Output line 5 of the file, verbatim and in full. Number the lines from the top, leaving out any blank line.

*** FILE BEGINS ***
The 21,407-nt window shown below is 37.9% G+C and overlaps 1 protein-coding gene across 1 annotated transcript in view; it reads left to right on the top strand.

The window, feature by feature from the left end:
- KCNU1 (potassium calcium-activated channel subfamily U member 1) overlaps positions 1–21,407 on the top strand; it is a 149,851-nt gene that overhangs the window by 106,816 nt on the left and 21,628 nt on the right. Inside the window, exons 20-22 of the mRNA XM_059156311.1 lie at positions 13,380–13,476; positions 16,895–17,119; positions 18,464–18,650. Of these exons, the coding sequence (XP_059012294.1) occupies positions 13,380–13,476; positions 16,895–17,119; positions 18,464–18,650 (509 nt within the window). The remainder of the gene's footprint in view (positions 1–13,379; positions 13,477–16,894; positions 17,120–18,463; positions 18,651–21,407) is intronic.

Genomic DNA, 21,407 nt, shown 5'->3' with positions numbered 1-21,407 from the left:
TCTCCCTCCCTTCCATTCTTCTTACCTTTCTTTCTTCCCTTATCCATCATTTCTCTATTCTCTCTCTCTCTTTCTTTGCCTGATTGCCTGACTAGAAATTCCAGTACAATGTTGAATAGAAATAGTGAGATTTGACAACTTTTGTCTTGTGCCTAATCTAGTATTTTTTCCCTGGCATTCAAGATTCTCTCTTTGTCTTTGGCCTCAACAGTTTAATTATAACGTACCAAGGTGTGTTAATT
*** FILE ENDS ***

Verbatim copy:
TCTCCCTCCCTTCCATTCTTCTTACCTTTCTTTCTTCCCTTATCCATCATTTCTCTATTCTCTCTCTCTCTTTCTTTGCCTGATTGCCTGACTAGAAATTCCAGTACAATGTTGAATAGAAATAGTGAGATTTGACAACTTTTGTCTTGTGCCTAATCTAGTATTTTTTCCCTGGCATTCAAGATTCTCTCTTTGTCTTTGGCCTCAACAGTTTAATTATAACGTACCAAGGTGTGTTAATT